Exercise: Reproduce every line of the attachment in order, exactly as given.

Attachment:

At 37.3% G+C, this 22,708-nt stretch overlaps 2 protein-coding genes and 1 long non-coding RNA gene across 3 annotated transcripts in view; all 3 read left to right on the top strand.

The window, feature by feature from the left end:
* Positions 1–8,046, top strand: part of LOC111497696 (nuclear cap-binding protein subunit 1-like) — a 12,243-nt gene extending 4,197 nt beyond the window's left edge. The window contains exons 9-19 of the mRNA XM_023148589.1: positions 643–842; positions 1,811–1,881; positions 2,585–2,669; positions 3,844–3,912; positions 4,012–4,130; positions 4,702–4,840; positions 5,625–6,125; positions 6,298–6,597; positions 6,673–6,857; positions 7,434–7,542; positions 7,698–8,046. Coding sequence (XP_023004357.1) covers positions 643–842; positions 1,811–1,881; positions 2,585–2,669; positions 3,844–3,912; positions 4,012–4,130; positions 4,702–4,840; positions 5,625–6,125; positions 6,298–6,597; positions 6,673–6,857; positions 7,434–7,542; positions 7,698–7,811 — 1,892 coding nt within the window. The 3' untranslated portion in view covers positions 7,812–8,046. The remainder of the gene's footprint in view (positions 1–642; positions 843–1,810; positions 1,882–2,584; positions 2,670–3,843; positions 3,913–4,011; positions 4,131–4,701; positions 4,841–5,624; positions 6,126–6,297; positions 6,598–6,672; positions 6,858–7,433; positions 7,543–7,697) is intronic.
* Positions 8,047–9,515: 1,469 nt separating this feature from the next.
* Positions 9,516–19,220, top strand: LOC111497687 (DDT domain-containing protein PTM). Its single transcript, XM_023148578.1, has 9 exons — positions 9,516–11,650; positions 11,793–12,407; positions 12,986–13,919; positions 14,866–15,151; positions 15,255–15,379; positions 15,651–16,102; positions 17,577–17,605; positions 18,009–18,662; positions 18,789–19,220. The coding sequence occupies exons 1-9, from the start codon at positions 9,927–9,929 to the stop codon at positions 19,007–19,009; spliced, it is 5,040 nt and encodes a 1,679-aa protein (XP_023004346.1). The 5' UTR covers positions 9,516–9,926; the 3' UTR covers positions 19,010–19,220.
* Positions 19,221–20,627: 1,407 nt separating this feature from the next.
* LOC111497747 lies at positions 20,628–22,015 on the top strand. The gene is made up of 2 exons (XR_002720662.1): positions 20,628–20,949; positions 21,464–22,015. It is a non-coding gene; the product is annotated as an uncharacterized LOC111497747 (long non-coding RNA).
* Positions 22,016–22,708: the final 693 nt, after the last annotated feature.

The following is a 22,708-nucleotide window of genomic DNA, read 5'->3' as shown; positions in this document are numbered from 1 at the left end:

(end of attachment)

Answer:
At 37.3% G+C, this 22,708-nt stretch overlaps 2 protein-coding genes and 1 long non-coding RNA gene across 3 annotated transcripts in view; all 3 read left to right on the top strand.

The window, feature by feature from the left end:
* Positions 1–8,046, top strand: part of LOC111497696 (nuclear cap-binding protein subunit 1-like) — a 12,243-nt gene extending 4,197 nt beyond the window's left edge. The window contains exons 9-19 of the mRNA XM_023148589.1: positions 643–842; positions 1,811–1,881; positions 2,585–2,669; positions 3,844–3,912; positions 4,012–4,130; positions 4,702–4,840; positions 5,625–6,125; positions 6,298–6,597; positions 6,673–6,857; positions 7,434–7,542; positions 7,698–8,046. Coding sequence (XP_023004357.1) covers positions 643–842; positions 1,811–1,881; positions 2,585–2,669; positions 3,844–3,912; positions 4,012–4,130; positions 4,702–4,840; positions 5,625–6,125; positions 6,298–6,597; positions 6,673–6,857; positions 7,434–7,542; positions 7,698–7,811 — 1,892 coding nt within the window. The 3' untranslated portion in view covers positions 7,812–8,046. The remainder of the gene's footprint in view (positions 1–642; positions 843–1,810; positions 1,882–2,584; positions 2,670–3,843; positions 3,913–4,011; positions 4,131–4,701; positions 4,841–5,624; positions 6,126–6,297; positions 6,598–6,672; positions 6,858–7,433; positions 7,543–7,697) is intronic.
* Positions 8,047–9,515: 1,469 nt separating this feature from the next.
* Positions 9,516–19,220, top strand: LOC111497687 (DDT domain-containing protein PTM). Its single transcript, XM_023148578.1, has 9 exons — positions 9,516–11,650; positions 11,793–12,407; positions 12,986–13,919; positions 14,866–15,151; positions 15,255–15,379; positions 15,651–16,102; positions 17,577–17,605; positions 18,009–18,662; positions 18,789–19,220. The coding sequence occupies exons 1-9, from the start codon at positions 9,927–9,929 to the stop codon at positions 19,007–19,009; spliced, it is 5,040 nt and encodes a 1,679-aa protein (XP_023004346.1). The 5' UTR covers positions 9,516–9,926; the 3' UTR covers positions 19,010–19,220.
* Positions 19,221–20,627: 1,407 nt separating this feature from the next.
* LOC111497747 lies at positions 20,628–22,015 on the top strand. The gene is made up of 2 exons (XR_002720662.1): positions 20,628–20,949; positions 21,464–22,015. It is a non-coding gene; the product is annotated as an uncharacterized LOC111497747 (long non-coding RNA).
* Positions 22,016–22,708: the final 693 nt, after the last annotated feature.

The following is a 22,708-nucleotide window of genomic DNA, read 5'->3' as shown; positions in this document are numbered from 1 at the left end: